This article provides recommendations about the dimensionality of a turbulence scheme when used in convective cases in the gray zone of turbulence. The dimensionality depends on the wind shear (forced or free CBLs) and on the resolution normalized by the boundary-layer height together with the depth of the cloud layer (Δxh+hc). In free CBLs, the dimensionality of the scheme must be 3D if Δxh+hc ≤ 0.5. In forced CBLs, the dimensionality of the scheme must be 3D if Δxh+hc ≤ 3. The transition between free and forced BLs is not addressed in this article. The difference in behavior between the free BLs and TRAC is the presence of mesoscale structures.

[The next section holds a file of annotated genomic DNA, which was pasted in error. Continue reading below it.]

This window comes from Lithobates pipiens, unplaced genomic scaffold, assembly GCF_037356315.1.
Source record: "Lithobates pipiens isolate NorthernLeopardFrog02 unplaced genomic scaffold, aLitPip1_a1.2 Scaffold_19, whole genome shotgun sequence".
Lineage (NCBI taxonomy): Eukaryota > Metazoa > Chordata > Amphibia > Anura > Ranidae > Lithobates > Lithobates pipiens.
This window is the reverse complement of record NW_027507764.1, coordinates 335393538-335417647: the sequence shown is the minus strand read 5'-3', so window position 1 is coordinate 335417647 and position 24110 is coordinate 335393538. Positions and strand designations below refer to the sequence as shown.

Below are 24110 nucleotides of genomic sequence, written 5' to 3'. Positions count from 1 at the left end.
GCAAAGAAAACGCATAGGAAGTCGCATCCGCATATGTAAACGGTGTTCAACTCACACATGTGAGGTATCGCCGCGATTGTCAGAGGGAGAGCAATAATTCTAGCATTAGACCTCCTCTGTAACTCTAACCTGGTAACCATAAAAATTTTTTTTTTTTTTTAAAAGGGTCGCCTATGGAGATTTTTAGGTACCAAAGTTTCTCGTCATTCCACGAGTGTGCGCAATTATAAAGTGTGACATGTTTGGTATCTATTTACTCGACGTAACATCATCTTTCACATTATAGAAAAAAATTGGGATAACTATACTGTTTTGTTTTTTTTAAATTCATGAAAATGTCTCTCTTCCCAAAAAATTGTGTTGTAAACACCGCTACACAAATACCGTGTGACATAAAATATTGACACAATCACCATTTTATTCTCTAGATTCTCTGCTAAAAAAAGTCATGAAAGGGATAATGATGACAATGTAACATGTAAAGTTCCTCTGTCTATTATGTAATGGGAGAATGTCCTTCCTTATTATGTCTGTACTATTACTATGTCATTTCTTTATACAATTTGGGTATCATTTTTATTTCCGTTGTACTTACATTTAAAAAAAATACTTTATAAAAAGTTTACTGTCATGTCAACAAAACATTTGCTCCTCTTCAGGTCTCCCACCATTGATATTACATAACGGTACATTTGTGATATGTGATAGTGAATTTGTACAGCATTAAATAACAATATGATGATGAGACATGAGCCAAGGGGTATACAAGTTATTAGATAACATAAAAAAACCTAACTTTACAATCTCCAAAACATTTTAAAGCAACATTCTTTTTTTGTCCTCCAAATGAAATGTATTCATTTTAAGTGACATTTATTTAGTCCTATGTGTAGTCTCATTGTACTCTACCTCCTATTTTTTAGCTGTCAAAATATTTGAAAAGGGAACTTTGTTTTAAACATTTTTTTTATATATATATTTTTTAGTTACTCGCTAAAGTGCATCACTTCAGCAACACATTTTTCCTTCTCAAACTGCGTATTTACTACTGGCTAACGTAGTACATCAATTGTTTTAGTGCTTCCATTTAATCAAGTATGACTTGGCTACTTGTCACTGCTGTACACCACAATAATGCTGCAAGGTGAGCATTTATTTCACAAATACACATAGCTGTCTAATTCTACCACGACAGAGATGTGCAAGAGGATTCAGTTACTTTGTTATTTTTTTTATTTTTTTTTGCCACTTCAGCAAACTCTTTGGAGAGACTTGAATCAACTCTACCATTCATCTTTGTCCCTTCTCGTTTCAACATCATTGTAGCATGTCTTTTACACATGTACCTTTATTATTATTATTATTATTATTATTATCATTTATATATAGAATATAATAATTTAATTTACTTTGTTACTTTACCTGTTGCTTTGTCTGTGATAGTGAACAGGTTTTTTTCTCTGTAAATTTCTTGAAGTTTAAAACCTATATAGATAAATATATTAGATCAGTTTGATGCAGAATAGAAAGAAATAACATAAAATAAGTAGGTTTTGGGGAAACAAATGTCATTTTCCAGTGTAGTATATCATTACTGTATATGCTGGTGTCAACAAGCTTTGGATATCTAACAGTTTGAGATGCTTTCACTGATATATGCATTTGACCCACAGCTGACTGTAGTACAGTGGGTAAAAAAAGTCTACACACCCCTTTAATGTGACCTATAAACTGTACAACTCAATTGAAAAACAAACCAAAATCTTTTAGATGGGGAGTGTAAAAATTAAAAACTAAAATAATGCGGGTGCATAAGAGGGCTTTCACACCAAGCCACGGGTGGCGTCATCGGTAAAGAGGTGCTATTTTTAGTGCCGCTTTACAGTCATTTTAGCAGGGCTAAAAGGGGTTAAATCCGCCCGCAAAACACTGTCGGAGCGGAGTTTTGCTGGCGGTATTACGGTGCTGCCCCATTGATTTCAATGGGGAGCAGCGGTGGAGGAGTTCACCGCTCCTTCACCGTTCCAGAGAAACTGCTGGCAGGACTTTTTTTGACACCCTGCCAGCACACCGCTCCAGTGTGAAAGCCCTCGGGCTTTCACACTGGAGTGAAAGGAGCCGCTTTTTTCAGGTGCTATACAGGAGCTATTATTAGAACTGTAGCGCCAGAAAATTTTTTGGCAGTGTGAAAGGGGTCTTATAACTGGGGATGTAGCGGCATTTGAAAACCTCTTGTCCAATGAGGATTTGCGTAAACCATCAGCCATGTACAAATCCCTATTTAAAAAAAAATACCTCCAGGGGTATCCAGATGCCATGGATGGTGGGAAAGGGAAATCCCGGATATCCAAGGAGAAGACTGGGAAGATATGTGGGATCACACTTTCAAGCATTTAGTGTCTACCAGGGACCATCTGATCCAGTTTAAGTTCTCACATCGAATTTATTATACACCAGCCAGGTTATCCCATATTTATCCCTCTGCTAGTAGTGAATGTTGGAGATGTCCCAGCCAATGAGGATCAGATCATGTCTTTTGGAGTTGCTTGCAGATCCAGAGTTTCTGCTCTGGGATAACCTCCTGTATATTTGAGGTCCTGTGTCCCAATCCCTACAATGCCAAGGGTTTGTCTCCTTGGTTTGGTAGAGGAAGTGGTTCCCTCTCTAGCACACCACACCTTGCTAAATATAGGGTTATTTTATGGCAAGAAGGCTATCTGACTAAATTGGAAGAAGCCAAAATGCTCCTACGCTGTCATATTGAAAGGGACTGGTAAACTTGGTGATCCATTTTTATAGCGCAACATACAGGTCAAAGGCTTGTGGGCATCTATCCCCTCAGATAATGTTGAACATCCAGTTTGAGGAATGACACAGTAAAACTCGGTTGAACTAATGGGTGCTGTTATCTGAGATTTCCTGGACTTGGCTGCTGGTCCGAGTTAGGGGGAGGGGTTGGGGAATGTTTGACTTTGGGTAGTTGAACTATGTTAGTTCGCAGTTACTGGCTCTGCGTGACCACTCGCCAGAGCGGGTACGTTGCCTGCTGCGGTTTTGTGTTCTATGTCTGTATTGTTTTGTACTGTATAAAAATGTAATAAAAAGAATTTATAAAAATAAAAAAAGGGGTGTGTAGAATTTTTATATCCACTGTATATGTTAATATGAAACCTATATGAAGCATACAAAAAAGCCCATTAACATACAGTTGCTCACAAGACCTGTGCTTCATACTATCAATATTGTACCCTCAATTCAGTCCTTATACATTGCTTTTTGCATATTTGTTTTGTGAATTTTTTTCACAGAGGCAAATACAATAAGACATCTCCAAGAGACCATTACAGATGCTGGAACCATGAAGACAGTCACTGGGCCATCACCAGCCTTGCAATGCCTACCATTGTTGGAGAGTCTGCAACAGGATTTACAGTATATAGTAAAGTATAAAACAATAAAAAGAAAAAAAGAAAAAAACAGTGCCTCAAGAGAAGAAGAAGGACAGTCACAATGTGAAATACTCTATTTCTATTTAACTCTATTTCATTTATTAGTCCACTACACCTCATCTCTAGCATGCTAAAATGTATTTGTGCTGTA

Some recent studies have shown that models need to be improved to run in the gray zone of turbulence. Wyngaard (2004) studied the transport of scalars in the surface boundary layer using observational data. He found out that the production terms in the gray zone of turbulence should be represented by tensor eddy-diffusivity. Hatlee and Wyngaard (2007) extended this study to advection, vertical turbulent transport and buoyant production terms. It is well-known that the eddy-diffusivity approach alone cannot adequately represent the upper part of the CBL. The non-local turbulence has to be represented at mesoscale, as well as in the gray zone. However, Honnert et al. (2011) showed that in free CBLs the non-local mixing has to be reduced when the resolution enters the gray zone of turbulence while the local mixing can remain unchanged. The authors proposed to used the two-scale separation of Eddy-diffusivity/Mass-flux (EDMF) schemes (Hourdin et al., 2002; Soares et al., 2004). Indeed, in EDMF schemes, the mass-flux parametrization represents the non-local buoyancy production while the local dynamical production is represented by the eddy-diffusivity part. Likewise, in Arakawa et al. (2011) and Arakawa and Wu (2013), the author modified the mass-flux deep convection scheme and increased the updraft fraction so that the parametrization can be adapted to the gray zone of convection. Some other schemes are developed to overcome the limitations in the gray zone. Dorrestijn et al. (2013) made a stochastic parametrization based on LES data of a convective boundary layer. Using the law of Honnert et al. (2011), Boutle et al. (2014) blended a mesoscale parametrization and a LES turbulence scheme to generate a partially-resolved turbulence parametrization.